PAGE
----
By Jennifer Paxton, Ph.D., The Catholic University of America
The Irish were particularly open in accepting the influence of Vikings in many aspects of their lives. This assimilation even led to intermarriages, which in turn facilitated the Christianization of the new settlers. Their conversion to Christianity paved the way for them to enter into the realm of politics.
The Irish kings were more welcoming toward Christian Vikings, with the Vikings soon permeating the native Irish political hierarchy. A few significant dynasties competed for the allegiance of small client kingdoms.
The Irish kings didn’t regard these new settlers as enemies; instead, they considered them potential allies with vast amounts of wealth. But not all of them made perfect allies. So, the Irish kings fought against some and formed alliances with others.
Brian Ború, a Notable Ally of Vikings
The most important alliance was formed by Brian Ború. He was a southern Irish king who built an alliance with Vikings to fight against his Irish rivals. In 1014, at the great Battle of Clontarf, Brian and his Viking allies defeated another king who was Irish and had Viking allies. This battle, which took place north of Dublin, later turned into a legend that stated the war was between the Irish and the Vikings. According to this legend, Brian forced the Vikings out of England.
The legend, which is still known today, was fabricated by Brian’s descendants to give their family a more impressive appearance. But in reality, the Vikings and the Irish had both alliances and clashes in their mutually advantageous interchange.
Brian Ború, or the ‘Lion of Ireland’, is of considerable significance in Irish history. He was a provincial king with high aspirations whose headquarters were at Kincora in what is now County Clare. He had a very long reign, during which he had various campaigns to spread his power and kingdom. Interestingly, he traveled through the whole country in person, which needed a lot of energy.
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Why Was Brian Ború Such a Successful King?
Well, he was indeed a tremendously energetic king, like other successful medieval kings. But he enjoyed other means, too.
The first thing that helped Brian was the factions among other Irish kingdoms, which was a typical feature of Irish politics.
The second feature was Brian’s exceptional ability to use the Norse settlements and his alliances with the Norse of Limerick, Waterford, and Cork, and even Dublin. These alliances helped him maintain a balance of power in his favor.
The third factor was his good public relations. Rightly aware of the power of the church, he donated a considerable amount to Saint Patrick’s Church at Armagh. He also filled essential positions in churches in Munster. This way, he had powerful secular and religious positions in Ireland under his control.
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Diminishing Power of Brian Ború
Brian’s success didn’t rest on institutional foundations, mainly relying on his own power and energy. His dominance started to be challenged in 1012, when his ally, the king of Meath, fell out with the Dublin Norse. The next year, Brian had to siege Dublin in his support.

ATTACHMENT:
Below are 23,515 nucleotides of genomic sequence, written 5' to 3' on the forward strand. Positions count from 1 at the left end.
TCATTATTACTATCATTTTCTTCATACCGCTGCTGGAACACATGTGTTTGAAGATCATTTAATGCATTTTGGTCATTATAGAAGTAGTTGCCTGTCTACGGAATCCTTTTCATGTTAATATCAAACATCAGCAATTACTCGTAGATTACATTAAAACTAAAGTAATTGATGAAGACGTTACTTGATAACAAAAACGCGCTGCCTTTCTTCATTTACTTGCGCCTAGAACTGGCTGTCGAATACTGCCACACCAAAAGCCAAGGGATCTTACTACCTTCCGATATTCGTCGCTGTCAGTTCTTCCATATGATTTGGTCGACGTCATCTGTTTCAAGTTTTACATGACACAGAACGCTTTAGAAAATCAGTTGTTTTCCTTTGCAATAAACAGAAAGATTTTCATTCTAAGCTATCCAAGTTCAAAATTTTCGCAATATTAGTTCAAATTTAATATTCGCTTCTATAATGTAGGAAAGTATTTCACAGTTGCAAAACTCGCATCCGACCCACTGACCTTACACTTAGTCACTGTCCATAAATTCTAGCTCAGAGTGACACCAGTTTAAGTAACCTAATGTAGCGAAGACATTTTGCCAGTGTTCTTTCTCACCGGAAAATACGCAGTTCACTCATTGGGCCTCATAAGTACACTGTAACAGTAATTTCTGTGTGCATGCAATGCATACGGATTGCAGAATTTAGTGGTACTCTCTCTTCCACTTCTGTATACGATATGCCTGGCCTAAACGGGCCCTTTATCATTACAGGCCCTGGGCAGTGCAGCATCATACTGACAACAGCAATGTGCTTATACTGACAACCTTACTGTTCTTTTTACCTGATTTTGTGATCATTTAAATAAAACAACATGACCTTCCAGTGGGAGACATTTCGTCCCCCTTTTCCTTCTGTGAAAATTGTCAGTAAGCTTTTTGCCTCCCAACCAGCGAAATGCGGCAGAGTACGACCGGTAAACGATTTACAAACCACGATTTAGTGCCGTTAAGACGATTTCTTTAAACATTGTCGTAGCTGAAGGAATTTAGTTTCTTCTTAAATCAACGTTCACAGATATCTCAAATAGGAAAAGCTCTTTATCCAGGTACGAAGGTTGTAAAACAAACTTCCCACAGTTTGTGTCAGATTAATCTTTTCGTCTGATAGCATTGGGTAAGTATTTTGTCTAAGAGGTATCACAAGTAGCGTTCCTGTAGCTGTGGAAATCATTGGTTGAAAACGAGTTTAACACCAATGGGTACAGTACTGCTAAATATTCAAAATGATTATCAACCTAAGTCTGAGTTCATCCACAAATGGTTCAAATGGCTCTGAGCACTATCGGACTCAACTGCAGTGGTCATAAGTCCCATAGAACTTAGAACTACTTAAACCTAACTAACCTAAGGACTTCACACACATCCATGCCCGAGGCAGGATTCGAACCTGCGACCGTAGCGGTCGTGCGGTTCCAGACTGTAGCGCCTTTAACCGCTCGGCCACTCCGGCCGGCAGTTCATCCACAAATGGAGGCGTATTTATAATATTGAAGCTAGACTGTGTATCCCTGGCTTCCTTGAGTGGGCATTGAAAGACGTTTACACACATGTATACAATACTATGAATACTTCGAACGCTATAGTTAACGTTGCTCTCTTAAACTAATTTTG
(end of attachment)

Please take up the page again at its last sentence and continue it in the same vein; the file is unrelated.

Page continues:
The blockade lasted the whole winter. In the Battle of Clontarf on Good Friday, April 23, 1014, Brian, who was unable to fight due to his old age, was killed by Norsemen. He was buried in Armagh with elaborate rituals. Today, his tomb is still marked in Armagh cathedral.
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The End of Vikings in Ireland
The Battle of Clontarf did not lead to the end of the Viking presence in Ireland. The Norse communities continued living in Ireland for centuries later. After the year 1000, the Vikings stopped their raids because of their conversion to Christianity. They had been coexisting with the Irish for centuries.
Two centuries after the Battle of Clontarf, the Norse communities continued to live and keep their distinctive identity. The city of Dublin was still the most important in terms of political affairs. But the Dublin Norse gradually lost their independence and were increasingly dominated by various Irish provincial kings.
With the invasion of the English in the 1160s and 1170s, the Viking towns were seized, and the Norse communities were vanished by the newcomers.
The legacy of the Vikings still continues to manifest itself in the Irish cities and the Irish people. Many Irish names are actually of Scandinavian origin. For example, Doyle means ‘son of the dark foreigner’, and MacAuliffe means ‘Son of Olaf’. These are among many Viking influences on the Irish life that remain to be uncovered.
Common Questions about the Influence of Vikings on Irish Politics
Brian Ború was a provincial king with high aspirations. He gained considerable success through his dynamic character and clever strategies and alliances he made with influential groups.
Brian Ború was a southern Irish king who formed an alliance with Vikings to fight against his Irish rivals. He was called the ‘Lion of Ireland’.
Brian Ború was killed in a battle on Good Friday, April 23, 1014. He was killed by Norsemen. He was buried in Armagh with elaborate rituals. Today, his resting place is still marked in Armagh Cathedral.